TRI Data Quality
EPA works continuously to ensure that Toxics Release Inventory (TRI) data are accurate and reliable. Steps taken to promote data quality include analyzing data for potential errors, contacting TRI facilities concerning potentially inaccurate submissions, providing guidance on reporting requirements and, as necessary, taking enforcement actions against facilities that fail to comply with TRI requirements.
- What resources does EPA provide to help facilities report correct TRI data?
- What data quality checks are used to verify the validity of TRI reports after they are received by EPA?
- Are potential data quality issues discussed with the facility that submitted the TRI report?
- Does EPA have the statutory authority to ensure compliance with the TRI reporting requirements?
What resources does EPA provide to help facilities report accurate TRI data?
EPA's TRI-MEweb online reporting application guides facilities through the TRI reporting process and contains extensive data quality checks that prevent common errors and alert users to possible errors that can be corrected before the TRI forms are submitted.
EPA annually updates the TRI Reporting Forms and Instructions document to help facilities determine and complete their TRI reporting obligations, and also provides detailed guidance documents about specific chemicals and industry sectors in TRI-MEweb and on the TRI website. Facilities preferring to access live assistance can contact the TRI Information Center, which helps with a variety of TRI regulatory and reporting issues, including questions about TRI reporting requirements and TRI-MEweb form completion.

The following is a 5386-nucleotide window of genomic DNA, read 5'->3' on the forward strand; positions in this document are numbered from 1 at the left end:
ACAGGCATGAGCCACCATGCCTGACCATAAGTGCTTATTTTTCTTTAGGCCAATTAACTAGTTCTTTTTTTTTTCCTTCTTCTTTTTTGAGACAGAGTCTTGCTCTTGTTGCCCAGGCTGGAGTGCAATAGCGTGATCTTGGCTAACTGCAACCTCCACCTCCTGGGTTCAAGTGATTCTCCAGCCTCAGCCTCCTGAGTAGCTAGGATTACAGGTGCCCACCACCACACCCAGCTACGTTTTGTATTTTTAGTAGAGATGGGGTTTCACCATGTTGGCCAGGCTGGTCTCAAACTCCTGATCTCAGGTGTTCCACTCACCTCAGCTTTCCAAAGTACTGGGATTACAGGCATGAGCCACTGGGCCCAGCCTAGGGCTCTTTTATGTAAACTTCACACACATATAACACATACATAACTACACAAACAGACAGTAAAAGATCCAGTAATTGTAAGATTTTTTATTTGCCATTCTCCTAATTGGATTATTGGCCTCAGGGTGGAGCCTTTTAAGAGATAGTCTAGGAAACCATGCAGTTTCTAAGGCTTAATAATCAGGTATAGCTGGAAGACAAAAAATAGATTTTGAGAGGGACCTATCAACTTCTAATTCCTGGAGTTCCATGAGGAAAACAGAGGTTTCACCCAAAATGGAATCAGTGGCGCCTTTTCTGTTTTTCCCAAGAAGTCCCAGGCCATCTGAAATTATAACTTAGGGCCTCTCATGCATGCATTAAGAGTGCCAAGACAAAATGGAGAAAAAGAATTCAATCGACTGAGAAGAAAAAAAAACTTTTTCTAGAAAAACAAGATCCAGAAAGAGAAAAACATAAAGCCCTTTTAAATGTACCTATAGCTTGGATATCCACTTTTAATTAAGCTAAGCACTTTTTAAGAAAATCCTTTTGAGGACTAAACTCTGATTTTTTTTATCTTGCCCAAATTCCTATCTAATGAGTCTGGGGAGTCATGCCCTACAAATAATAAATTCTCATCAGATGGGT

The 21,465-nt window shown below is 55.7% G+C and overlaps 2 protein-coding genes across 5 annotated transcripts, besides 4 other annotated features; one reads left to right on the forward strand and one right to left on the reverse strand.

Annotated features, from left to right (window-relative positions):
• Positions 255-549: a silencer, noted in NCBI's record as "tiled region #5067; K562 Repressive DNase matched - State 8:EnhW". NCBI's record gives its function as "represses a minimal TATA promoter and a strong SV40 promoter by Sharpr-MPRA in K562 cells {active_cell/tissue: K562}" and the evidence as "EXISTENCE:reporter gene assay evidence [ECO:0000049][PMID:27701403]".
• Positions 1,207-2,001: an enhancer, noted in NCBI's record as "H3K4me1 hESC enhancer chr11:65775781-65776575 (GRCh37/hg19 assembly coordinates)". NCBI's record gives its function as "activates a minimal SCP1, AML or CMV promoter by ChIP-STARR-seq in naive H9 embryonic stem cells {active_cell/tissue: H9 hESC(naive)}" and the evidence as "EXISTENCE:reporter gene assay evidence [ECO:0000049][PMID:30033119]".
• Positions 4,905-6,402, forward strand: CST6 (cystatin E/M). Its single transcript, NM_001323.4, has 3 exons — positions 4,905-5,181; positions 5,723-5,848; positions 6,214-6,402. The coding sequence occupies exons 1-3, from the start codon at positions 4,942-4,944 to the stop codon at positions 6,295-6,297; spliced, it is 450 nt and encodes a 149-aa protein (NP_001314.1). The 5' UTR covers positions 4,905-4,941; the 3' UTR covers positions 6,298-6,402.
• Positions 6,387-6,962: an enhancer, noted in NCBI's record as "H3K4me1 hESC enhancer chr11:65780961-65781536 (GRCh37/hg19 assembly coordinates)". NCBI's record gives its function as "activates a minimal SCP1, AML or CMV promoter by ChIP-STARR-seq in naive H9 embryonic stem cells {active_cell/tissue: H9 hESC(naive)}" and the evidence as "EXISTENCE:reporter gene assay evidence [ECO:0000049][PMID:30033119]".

What data quality checks are used to verify the validity of TRI reports after they are received by EPA?
EPA conducts an extensive data quality analysis after TRI reporting forms are received. EPA first identifies TRI forms containing potential errors, then EPA staff contact the facilities that submitted these reports to discuss the potential errors. If errors are found, the facilities then should submit a correct report to EPA and the appropriate state or tribe.
EPA conducts many different analyses to identify errors in TRI reports. Examples of these analyses include:
- Facilities that reported a large change in disposal or other release and/or other waste management quantities for certain chemicals of concern (with a focus on air and water releases),
- Facilities that have potential errors in reporting dioxin and dioxin-like compounds,
- Facilities that transmitted but failed to certify their reports,
- Facilities that reported large quantities of volatile organic chemicals on-site but reported small quantities of air releases,
- Facilities that reported the same quantities on multiple sections of the reporting Form R for more than 2 years, and
- Facilities that reported significantly different data to other EPA programs.
This effort helps ensure the quality and accuracy of the TRI data and of the annual National Analysis report, and makes TRI a more reliable starting point for understanding how communities and the environment may be exposed to toxic chemicals.
Are potential data quality issues discussed with the facility that submitted the TRI report?
Once data have been added by a facility, the TRI-MEweb reporting application provides a notification of potential data quality issues before a TRI reporting form is sent to EPA. Once submitted, EPA analyzes the data for potential errors and informs facilities if any are identified. If the facility determines that an error occurred, the facility may correct the error and resubmit the TRI reporting form. If a potential error could significantly affect the validity of the annual National Analysis report, EPA Headquarters may contact the facility for clarification and/or refer the issue to the appropriate EPA regional office for further investigation.
Does EPA have the statutory authority to ensure compliance with TRI reporting requirements?
Section 325(c) authorizes civil and administrative penalties for noncompliance with TRI reporting requirements. Section 1101 of Title 18 of the United States Code makes it a criminal offense to falsify information given to the United States Government (including intentionally false records maintained for inspection). The knowing failure to file an EPCRA Section 313 report may be prosecuted as a concealment under the same section. For more information, visit the TRI Compliance and Enforcement webpage.